He was speaking in spring this year, at a time when the CT had been set to come into force on October 1, before the government later revoked this in summer.
Similarly, Vincent Thommeret, general manager of Yamaha France, said that he doubted that a CT could go beyond a "visual check" under the current systems, due to a lack of checking equipment adapted to motorbikes.
He said: "We have doubts about the relevance of a technical inspection every two years, and we would rather recommend a conformity inspection at the time of a resale, so that dealers can validate the purchase of a second-hand two-wheeler by certifying its condition.”
However, Mr Thommeret has called on the government and police to instigate some form of mechanical checks, and said that a very small proportion of two-wheeler accidents are due to mechanical problems with non-compliant vehicles.
He said: “The police should carry out checks to combat the scourge of non-compliant motorbikes.”
‘Very probable’ CT
President Macron has previously said that he wants to avoid “adding constraints to the French people”, and had therefore been in favour of avoiding a CT on motorbikes. In 2021, he suspended a decree that would have required a CT.
In a statement, the government said: “This [latest] decision [from the Conseil d’Etat] will not lead to an immediate entry into force of the CT.”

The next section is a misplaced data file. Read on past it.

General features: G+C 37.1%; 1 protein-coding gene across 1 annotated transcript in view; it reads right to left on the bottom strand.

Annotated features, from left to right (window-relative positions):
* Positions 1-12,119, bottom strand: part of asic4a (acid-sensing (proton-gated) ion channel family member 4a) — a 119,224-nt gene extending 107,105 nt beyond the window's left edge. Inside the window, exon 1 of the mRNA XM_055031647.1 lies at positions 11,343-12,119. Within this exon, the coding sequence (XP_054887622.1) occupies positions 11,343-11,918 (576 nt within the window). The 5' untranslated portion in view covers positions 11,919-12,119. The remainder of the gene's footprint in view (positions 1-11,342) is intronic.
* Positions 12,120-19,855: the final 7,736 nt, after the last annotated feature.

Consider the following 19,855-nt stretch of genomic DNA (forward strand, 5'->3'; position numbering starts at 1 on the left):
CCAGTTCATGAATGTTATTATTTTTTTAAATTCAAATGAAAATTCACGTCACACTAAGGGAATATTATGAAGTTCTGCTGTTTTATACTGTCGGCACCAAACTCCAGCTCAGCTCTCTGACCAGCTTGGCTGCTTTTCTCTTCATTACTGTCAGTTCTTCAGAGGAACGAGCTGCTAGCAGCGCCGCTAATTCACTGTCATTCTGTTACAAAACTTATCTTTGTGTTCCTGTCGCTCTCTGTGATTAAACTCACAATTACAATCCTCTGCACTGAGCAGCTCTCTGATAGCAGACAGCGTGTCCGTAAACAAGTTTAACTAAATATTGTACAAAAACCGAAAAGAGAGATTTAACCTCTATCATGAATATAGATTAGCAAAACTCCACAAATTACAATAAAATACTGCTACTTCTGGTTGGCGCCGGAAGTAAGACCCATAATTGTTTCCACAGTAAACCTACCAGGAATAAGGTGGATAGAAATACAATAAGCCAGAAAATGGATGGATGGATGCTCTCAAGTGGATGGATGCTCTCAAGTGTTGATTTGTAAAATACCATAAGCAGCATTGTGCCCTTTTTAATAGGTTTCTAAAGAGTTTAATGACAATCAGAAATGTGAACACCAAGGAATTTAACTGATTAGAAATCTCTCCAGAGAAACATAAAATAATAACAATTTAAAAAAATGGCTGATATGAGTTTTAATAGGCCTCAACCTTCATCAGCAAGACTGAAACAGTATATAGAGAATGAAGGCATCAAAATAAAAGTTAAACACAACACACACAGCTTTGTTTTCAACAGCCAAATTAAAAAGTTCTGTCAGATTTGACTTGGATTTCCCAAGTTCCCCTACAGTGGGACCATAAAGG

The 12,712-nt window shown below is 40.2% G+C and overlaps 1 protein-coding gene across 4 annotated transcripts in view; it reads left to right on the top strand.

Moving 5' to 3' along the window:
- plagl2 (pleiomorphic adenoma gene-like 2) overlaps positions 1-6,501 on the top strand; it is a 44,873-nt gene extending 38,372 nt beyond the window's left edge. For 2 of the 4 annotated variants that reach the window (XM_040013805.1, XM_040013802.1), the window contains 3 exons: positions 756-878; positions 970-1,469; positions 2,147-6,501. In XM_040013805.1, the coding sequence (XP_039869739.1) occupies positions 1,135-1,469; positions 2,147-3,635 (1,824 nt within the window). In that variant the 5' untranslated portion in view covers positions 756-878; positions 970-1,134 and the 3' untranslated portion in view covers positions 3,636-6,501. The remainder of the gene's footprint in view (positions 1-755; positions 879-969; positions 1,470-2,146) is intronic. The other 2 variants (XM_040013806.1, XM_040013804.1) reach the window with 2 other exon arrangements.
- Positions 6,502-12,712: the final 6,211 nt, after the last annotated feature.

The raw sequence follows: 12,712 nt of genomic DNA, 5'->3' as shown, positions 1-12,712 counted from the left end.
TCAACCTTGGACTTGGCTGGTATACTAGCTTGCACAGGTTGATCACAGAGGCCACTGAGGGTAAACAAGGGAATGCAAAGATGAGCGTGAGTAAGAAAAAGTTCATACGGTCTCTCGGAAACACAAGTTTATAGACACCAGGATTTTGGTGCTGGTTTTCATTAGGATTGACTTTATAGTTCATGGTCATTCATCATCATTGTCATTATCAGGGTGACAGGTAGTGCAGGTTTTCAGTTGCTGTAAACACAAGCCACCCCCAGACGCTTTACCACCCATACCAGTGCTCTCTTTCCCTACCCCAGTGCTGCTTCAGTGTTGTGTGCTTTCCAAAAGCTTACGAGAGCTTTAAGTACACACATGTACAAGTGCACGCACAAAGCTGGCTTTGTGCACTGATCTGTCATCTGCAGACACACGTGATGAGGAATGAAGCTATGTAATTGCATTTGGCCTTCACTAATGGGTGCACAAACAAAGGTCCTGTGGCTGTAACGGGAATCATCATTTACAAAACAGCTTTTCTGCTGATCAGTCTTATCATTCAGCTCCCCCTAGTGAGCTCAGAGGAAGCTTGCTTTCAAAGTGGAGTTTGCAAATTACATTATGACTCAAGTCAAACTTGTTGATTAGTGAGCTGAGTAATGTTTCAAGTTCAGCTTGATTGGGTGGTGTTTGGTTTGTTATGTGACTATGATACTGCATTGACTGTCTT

Yet, despite the debate and many changes over the past few months, Minister of Transport Clément Beaune told France 2 that it is “very probable” that the government will introduce a CT for two-wheeled vehicles.
However, it will be as “least penalising” as possible, he said. “Its methods and the calendar remain to be confirmed, but there will be no immediate requirement. I think that we should be reasonable and proportionate,” he added.
A consultation will be launched by Mr Beaune with all the parties concerned in the next few days, to determine the measures to be implemented.
The CT for two-wheeled vehicles: A timeline
- July 2021: European directive imposes a CT on two- and three-wheeled motor vehicles over 125 cm3, in a bid to reduce accidents and pollution
- August 11, 2021: France publishes a decree introducing, from January 1 2023 (not from January 1, 2022 as set by European law) a requirement for a CT every two years on all two-wheelers, and cars without a licence
- August 12, 2021: President Macron says that “now is not the time to annoy the French”, and has the decree suspended
- May 17, 2022: The Conseil d’état issues a ruling in which it considers that a postponement of the CT obligation is "not justified" beyond October 1, 2022
- July 26, 2022: The government responds by repealing the August 2021 decree, effectively cancelling the CT for two-wheelers. It argues that a clause in European legislation allows it to take alternative measures
- October 31, 2022: The Conseil d’état challenges this July decree, and says that the cancellation of the CT should only have been done after a public consultation. It says that the measures suggested by the government as an alternative to the CT “do not comply” with European requirements.
The Conseil has added that the measures do not comply either "because they are only at the draft stage, or because they do not make it possible to improve the safety of motorcyclists on the road in a sufficiently effective or significant way”.
Update: French motorbike contrôle technique decision overturned again